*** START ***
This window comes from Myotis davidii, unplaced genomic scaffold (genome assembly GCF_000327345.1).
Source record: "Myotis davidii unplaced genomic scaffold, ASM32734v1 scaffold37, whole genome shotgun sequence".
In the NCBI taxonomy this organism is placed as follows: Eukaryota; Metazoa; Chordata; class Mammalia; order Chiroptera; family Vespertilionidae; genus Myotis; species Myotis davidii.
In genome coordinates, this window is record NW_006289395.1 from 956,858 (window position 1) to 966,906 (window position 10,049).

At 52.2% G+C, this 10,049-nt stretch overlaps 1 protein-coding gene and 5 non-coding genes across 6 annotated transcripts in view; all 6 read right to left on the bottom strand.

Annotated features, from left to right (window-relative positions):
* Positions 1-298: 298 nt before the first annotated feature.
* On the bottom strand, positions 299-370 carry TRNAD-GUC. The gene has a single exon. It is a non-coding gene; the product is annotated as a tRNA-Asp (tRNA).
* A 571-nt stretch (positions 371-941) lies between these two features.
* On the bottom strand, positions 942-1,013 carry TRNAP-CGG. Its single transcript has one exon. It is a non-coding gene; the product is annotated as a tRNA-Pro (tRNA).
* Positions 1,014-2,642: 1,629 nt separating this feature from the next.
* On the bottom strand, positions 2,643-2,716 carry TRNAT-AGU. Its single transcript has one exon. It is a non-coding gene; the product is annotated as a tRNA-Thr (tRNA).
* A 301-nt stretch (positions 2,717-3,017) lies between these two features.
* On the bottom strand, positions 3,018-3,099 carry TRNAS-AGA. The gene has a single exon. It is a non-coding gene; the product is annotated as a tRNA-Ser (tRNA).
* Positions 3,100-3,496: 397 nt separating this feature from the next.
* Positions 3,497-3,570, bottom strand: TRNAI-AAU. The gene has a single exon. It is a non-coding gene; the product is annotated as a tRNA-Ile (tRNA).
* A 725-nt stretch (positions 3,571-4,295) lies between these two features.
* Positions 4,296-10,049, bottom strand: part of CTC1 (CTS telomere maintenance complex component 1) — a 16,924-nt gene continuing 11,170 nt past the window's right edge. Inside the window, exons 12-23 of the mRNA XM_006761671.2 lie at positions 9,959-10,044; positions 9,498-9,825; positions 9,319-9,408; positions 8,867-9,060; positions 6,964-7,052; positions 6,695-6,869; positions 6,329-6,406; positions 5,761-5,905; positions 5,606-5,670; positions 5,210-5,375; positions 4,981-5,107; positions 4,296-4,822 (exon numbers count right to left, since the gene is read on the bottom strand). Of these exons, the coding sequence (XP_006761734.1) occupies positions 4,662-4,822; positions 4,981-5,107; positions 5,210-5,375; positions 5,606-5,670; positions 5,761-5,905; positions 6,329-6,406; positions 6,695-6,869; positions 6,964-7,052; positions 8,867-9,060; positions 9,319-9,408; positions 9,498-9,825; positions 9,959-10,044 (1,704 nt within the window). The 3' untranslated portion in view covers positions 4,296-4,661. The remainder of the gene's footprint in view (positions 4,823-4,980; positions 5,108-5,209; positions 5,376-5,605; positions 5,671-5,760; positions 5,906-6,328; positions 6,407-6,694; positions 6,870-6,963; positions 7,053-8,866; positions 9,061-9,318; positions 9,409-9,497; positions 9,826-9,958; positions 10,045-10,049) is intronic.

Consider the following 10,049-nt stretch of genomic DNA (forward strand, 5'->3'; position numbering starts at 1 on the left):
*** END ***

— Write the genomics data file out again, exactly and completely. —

This window comes from Myotis davidii, unplaced genomic scaffold (genome assembly GCF_000327345.1).
Source record: "Myotis davidii unplaced genomic scaffold, ASM32734v1 scaffold37, whole genome shotgun sequence".
In the NCBI taxonomy this organism is placed as follows: Eukaryota; Metazoa; Chordata; class Mammalia; order Chiroptera; family Vespertilionidae; genus Myotis; species Myotis davidii.
In genome coordinates, this window is record NW_006289395.1 from 956,858 (window position 1) to 966,906 (window position 10,049).

At 52.2% G+C, this 10,049-nt stretch overlaps 1 protein-coding gene and 5 non-coding genes across 6 annotated transcripts in view; all 6 read right to left on the bottom strand.

Annotated features, from left to right (window-relative positions):
* Positions 1-298: 298 nt before the first annotated feature.
* On the bottom strand, positions 299-370 carry TRNAD-GUC. The gene has a single exon. It is a non-coding gene; the product is annotated as a tRNA-Asp (tRNA).
* A 571-nt stretch (positions 371-941) lies between these two features.
* On the bottom strand, positions 942-1,013 carry TRNAP-CGG. Its single transcript has one exon. It is a non-coding gene; the product is annotated as a tRNA-Pro (tRNA).
* Positions 1,014-2,642: 1,629 nt separating this feature from the next.
* On the bottom strand, positions 2,643-2,716 carry TRNAT-AGU. Its single transcript has one exon. It is a non-coding gene; the product is annotated as a tRNA-Thr (tRNA).
* A 301-nt stretch (positions 2,717-3,017) lies between these two features.
* On the bottom strand, positions 3,018-3,099 carry TRNAS-AGA. The gene has a single exon. It is a non-coding gene; the product is annotated as a tRNA-Ser (tRNA).
* Positions 3,100-3,496: 397 nt separating this feature from the next.
* Positions 3,497-3,570, bottom strand: TRNAI-AAU. The gene has a single exon. It is a non-coding gene; the product is annotated as a tRNA-Ile (tRNA).
* A 725-nt stretch (positions 3,571-4,295) lies between these two features.
* Positions 4,296-10,049, bottom strand: part of CTC1 (CTS telomere maintenance complex component 1) — a 16,924-nt gene continuing 11,170 nt past the window's right edge. Inside the window, exons 12-23 of the mRNA XM_006761671.2 lie at positions 9,959-10,044; positions 9,498-9,825; positions 9,319-9,408; positions 8,867-9,060; positions 6,964-7,052; positions 6,695-6,869; positions 6,329-6,406; positions 5,761-5,905; positions 5,606-5,670; positions 5,210-5,375; positions 4,981-5,107; positions 4,296-4,822 (exon numbers count right to left, since the gene is read on the bottom strand). Of these exons, the coding sequence (XP_006761734.1) occupies positions 4,662-4,822; positions 4,981-5,107; positions 5,210-5,375; positions 5,606-5,670; positions 5,761-5,905; positions 6,329-6,406; positions 6,695-6,869; positions 6,964-7,052; positions 8,867-9,060; positions 9,319-9,408; positions 9,498-9,825; positions 9,959-10,044 (1,704 nt within the window). The 3' untranslated portion in view covers positions 4,296-4,661. The remainder of the gene's footprint in view (positions 4,823-4,980; positions 5,108-5,209; positions 5,376-5,605; positions 5,671-5,760; positions 5,906-6,328; positions 6,407-6,694; positions 6,870-6,963; positions 7,053-8,866; positions 9,061-9,318; positions 9,409-9,497; positions 9,826-9,958; positions 10,045-10,049) is intronic.

Consider the following 10,049-nt stretch of genomic DNA (forward strand, 5'->3'; position numbering starts at 1 on the left):